When Does Milk Come in During Pregnancy?

  • Pregnancy

If your body is producing all the hormones needed to induce the production of breast milk, you can start producing breast milk halfway through your pregnancy. At this time, your breast milk production is hormonally driven and not yet a supply and demand process that activates when your baby starts breastfeeding.

Once you give birth to your baby, your body’s prolactin levels increase. The hormone prolactin properly initiates milk production.

A fascinating fact about breast milk is that it can also be made by women who have never been pregnant or have reached menopause. This is called induced lactation, and it is a process that allows the woman’s body to mimic the changes experienced in pregnancy so that she can create the necessary hormones that tell her body to produce breast milk.

Breast Milk is also produced according to your baby’s demand. If your baby breastfeeds a lot, your body will produce a lot of breast milk to meet their demand and nutritional needs. If your baby doesn’t breastfeed enough, your body will produce a limited amount of breast milk. This is why mothers whose babies are not breastfeeding well at first, or mothers who adopt a baby or have a surrogate carry their child are encouraged to pump their breast milk as often as possible. Pumping breast milk mimics feeding your baby, and it sends a message to your body that there is a demand for breast milk, which your body meets by creating more.

Breast Milk also differs according to your baby’s growth stage. The breast milk produced for a premature baby differs from the breast milk produced for your newborn, and that differs from the breast milk produced for your six-month-old. It still contains all the necessary and essential nutrients, but they are suited to your baby’s current growth stage. Your body customizes it to meet your baby’s needs.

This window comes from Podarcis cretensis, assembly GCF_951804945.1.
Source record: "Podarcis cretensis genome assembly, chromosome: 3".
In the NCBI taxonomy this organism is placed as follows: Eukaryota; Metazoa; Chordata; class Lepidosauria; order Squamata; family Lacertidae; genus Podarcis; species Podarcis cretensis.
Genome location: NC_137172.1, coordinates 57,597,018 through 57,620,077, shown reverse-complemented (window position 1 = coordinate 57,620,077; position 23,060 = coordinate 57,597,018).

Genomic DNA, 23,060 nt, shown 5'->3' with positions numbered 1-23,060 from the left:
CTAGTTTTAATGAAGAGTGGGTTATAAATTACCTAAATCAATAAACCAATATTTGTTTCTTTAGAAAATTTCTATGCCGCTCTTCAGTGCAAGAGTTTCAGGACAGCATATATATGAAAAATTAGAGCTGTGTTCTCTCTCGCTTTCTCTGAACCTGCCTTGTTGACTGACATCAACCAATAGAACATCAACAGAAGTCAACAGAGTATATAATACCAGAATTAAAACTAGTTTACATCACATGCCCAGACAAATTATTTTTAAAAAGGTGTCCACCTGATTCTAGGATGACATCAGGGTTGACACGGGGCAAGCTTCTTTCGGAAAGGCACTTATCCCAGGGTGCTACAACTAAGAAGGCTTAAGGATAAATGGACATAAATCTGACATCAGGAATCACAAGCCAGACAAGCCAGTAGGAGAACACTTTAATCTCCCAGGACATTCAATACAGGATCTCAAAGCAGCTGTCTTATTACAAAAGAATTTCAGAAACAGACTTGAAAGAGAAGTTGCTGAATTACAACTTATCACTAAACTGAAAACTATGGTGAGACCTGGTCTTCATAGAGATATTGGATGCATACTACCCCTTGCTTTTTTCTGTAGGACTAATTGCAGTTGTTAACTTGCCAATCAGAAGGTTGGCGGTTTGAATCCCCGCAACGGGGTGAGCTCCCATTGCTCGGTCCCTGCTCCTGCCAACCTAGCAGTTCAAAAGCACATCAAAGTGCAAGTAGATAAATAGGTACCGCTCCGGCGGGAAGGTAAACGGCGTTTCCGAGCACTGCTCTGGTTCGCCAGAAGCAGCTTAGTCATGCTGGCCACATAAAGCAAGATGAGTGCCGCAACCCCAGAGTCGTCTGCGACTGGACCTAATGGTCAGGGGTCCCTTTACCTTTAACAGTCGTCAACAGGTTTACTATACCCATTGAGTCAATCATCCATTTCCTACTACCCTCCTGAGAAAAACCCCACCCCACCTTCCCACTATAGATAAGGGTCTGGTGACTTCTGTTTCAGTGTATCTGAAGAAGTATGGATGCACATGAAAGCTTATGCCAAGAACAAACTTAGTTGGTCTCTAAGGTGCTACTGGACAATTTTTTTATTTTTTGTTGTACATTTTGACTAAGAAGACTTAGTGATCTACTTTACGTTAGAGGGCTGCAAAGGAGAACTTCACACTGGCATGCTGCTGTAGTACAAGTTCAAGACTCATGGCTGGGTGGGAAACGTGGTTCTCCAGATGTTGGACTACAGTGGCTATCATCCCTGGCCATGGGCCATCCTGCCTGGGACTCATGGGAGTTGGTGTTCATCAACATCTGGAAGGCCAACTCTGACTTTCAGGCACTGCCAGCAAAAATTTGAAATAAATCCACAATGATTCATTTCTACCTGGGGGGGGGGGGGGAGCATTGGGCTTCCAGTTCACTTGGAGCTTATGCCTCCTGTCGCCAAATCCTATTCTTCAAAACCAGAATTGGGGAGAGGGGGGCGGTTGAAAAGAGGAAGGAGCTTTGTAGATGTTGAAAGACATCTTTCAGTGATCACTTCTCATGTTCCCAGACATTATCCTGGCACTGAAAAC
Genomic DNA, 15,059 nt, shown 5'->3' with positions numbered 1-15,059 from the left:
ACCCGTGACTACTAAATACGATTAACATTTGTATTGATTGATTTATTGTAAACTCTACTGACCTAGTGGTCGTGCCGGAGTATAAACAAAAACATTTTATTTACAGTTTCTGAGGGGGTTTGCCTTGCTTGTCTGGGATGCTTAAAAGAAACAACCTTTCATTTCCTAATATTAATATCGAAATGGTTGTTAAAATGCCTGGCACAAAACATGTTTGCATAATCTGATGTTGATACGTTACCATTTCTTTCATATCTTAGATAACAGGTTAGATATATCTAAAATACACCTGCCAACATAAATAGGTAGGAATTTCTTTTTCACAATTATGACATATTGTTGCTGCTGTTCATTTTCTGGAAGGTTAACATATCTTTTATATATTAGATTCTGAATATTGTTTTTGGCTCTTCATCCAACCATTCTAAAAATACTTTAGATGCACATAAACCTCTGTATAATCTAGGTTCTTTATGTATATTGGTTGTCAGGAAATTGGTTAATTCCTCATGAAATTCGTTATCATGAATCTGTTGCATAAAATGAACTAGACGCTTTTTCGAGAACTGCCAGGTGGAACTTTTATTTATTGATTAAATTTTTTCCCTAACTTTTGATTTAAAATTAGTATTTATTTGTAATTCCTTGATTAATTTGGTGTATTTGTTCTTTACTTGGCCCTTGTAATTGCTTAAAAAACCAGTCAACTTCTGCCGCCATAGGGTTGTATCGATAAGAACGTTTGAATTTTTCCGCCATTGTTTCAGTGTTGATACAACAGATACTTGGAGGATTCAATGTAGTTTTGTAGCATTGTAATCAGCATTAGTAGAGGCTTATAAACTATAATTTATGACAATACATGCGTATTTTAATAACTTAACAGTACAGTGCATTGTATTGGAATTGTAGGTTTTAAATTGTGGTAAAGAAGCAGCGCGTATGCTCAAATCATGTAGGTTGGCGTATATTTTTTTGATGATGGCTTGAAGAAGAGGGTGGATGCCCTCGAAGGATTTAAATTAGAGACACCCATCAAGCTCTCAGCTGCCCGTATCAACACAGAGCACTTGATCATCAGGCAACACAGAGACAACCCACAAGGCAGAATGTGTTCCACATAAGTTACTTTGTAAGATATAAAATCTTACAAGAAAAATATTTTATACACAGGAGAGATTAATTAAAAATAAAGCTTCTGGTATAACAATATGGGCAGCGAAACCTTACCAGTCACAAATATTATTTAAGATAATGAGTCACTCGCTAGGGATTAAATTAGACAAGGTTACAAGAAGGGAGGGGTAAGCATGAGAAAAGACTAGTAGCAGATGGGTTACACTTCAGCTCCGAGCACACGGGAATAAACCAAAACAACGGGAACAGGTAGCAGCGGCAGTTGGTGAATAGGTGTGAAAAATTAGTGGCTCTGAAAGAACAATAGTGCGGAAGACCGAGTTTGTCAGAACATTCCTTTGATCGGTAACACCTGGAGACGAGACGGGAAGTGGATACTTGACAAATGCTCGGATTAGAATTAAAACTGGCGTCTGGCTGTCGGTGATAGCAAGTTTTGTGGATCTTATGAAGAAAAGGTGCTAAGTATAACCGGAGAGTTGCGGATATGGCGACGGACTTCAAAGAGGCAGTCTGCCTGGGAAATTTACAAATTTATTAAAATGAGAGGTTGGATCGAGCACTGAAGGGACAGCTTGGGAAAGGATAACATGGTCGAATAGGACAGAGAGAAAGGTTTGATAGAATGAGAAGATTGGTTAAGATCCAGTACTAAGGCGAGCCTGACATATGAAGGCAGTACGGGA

How your body creates breast milk

Your endocrine system is the system that controls the hormones in your body and controls breast milk production during pregnancy and the first few days after you give birth.

Your body can start producing milk as early as halfway through your pregnancy if all the proper hormones are being produced. This first breast milk is called colostrum, and this first stage of breast milk production is called Lactogenesis I.

Your body will be producing colostrum during the last few months of your pregnancy, but the high levels of progesterone will stop milk secretion and keep the amount of milk your produce to a minimum. This is why you may have little spills or sometimes not even notice you produced milk.

Once you give birth, your placenta is expelled from your body, and the production of hormones that it activated to keep it in place progesterone, estrogen, and HPL drops, which leads to higher levels of prolactin, which is the hormone that tells your body to produce breast milk. Prolactin leads to Lactogenesis II, the next stage of milk production called copious milk production. This process activates approximately 30 – 40 hours after giving birth, and mothers will not typically feel the fullness of their breasts with milk until 2 – 3 days after the birth of their baby.

The last stage of milk production is Lactogenesis III, which is the maintenance stage or the supply and demand stage. At this stage, your body switches from endocrine or hormone control of milk production to local control, which means that the production of breast milk is controlled at your breast. The more your baby breastfeeds, the more milk you will produce, and the less they breastfeed, the less milk you produce.